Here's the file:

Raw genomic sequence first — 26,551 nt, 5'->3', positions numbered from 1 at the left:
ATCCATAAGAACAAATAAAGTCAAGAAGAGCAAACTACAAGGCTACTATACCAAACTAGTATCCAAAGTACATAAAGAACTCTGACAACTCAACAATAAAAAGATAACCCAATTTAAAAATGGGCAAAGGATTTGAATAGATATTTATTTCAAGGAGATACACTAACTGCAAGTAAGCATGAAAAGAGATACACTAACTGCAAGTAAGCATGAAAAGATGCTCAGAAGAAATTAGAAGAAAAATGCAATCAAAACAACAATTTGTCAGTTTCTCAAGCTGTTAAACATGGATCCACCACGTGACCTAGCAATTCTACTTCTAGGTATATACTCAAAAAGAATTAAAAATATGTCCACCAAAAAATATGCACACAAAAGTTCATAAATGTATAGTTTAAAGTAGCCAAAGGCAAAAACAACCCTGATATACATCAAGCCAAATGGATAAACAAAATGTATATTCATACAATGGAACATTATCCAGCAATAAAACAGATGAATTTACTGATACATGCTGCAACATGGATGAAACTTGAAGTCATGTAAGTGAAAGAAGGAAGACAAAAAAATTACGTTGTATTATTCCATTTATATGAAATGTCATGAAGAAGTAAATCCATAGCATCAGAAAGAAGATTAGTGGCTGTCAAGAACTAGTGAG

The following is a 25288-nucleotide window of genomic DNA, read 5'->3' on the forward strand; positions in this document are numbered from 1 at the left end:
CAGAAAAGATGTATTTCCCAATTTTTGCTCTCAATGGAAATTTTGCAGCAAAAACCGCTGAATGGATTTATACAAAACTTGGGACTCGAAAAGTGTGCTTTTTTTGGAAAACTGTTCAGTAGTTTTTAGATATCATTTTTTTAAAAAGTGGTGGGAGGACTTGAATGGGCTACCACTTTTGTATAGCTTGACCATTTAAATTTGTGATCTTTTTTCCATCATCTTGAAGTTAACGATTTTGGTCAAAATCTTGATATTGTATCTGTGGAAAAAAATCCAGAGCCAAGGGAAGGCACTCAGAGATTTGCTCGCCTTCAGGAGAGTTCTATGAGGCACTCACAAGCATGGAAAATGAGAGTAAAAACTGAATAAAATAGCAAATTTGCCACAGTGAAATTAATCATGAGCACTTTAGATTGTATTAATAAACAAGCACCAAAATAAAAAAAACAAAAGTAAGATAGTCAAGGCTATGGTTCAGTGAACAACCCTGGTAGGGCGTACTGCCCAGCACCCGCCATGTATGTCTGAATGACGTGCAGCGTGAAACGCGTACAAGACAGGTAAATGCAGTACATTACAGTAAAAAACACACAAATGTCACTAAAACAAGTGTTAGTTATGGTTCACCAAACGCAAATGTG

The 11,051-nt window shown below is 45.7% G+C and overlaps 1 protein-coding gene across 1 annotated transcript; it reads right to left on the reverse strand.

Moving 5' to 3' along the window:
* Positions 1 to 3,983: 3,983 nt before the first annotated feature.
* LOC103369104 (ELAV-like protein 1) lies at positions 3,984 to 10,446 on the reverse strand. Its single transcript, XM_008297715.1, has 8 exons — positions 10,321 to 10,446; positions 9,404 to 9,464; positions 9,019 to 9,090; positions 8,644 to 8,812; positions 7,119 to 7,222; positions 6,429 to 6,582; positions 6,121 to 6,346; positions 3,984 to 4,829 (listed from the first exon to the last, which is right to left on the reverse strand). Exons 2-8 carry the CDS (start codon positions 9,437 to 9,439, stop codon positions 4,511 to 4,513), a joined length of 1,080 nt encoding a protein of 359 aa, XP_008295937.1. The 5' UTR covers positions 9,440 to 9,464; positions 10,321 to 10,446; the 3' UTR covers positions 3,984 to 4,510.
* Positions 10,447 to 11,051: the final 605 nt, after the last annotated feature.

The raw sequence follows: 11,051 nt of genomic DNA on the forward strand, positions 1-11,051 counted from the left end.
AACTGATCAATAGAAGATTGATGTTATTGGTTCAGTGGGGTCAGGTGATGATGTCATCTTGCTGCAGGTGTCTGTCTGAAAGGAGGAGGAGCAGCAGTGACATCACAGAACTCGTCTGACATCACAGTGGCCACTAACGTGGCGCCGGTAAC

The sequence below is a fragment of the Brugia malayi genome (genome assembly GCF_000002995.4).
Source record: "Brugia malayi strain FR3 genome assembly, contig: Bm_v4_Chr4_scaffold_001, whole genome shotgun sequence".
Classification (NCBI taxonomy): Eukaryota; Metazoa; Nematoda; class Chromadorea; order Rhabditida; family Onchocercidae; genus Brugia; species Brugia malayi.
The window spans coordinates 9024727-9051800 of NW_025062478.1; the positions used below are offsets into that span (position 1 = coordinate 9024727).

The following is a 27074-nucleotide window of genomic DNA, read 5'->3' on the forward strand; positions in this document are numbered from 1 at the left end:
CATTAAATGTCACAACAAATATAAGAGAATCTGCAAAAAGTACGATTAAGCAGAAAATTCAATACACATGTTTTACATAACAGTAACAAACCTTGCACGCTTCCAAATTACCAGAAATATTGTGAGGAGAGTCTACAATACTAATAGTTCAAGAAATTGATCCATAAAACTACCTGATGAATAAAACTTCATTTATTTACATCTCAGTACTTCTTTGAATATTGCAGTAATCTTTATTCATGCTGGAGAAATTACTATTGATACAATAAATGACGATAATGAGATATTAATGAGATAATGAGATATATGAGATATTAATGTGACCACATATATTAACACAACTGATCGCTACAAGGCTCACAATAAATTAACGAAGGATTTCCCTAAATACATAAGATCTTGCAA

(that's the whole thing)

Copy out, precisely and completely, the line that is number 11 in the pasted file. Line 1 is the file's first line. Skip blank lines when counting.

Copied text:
AACTGATCAATAGAAGATTGATGTTATTGGTTCAGTGGGGTCAGGTGATGATGTCATCTTGCTGCAGGTGTCTGTCTGAAAGGAGGAGGAGCAGCAGTGACATCACAGAACTCGTCTGACATCACAGTGGCCACTAACGTGGCGCCGGTAAC